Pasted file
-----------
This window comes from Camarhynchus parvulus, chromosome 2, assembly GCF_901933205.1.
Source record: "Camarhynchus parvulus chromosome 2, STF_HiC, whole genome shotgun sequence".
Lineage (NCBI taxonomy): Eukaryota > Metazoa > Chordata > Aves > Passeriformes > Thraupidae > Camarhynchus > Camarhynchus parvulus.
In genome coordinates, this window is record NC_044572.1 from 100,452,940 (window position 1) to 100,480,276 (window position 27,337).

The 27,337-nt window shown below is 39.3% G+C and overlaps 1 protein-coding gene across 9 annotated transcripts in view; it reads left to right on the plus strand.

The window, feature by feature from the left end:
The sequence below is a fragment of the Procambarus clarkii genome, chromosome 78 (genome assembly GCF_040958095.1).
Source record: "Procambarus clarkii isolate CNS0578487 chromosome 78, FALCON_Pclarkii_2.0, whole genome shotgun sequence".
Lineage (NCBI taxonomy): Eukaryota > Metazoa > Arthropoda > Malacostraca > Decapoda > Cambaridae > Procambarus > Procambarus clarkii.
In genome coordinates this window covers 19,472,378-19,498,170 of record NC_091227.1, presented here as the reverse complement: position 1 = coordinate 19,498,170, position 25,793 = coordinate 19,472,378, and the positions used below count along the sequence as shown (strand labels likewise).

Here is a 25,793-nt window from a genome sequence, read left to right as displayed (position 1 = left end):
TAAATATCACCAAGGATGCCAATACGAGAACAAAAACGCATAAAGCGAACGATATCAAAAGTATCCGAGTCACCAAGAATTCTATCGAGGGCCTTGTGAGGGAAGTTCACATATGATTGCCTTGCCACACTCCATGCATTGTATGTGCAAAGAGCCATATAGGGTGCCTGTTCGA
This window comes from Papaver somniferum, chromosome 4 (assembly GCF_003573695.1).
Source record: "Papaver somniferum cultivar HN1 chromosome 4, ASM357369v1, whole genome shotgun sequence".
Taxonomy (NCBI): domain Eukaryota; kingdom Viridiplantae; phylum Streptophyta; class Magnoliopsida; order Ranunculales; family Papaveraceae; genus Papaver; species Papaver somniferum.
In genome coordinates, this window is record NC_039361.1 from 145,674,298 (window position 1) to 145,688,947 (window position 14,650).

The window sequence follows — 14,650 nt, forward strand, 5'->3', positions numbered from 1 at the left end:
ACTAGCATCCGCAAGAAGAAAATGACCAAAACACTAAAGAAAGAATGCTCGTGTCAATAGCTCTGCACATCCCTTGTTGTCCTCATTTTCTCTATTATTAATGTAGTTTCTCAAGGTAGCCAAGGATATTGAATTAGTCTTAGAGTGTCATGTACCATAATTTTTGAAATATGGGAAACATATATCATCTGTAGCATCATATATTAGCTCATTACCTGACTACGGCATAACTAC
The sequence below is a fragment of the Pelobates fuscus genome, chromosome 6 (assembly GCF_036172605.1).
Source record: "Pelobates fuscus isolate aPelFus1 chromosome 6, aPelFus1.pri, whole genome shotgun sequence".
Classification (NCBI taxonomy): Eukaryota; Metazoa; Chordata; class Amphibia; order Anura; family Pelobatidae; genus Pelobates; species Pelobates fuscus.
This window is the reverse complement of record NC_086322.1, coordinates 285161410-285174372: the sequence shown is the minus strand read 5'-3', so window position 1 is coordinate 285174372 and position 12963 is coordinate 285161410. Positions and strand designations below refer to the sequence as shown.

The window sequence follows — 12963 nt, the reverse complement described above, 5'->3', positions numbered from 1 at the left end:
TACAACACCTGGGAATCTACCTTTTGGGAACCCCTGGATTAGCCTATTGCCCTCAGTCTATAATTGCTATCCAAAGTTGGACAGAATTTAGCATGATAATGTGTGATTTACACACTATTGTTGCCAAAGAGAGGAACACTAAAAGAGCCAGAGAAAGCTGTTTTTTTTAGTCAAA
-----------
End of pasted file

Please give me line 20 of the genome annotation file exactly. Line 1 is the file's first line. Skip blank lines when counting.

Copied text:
Source record: "Pelobates fuscus isolate aPelFus1 chromosome 6, aPelFus1.pri, whole genome shotgun sequence".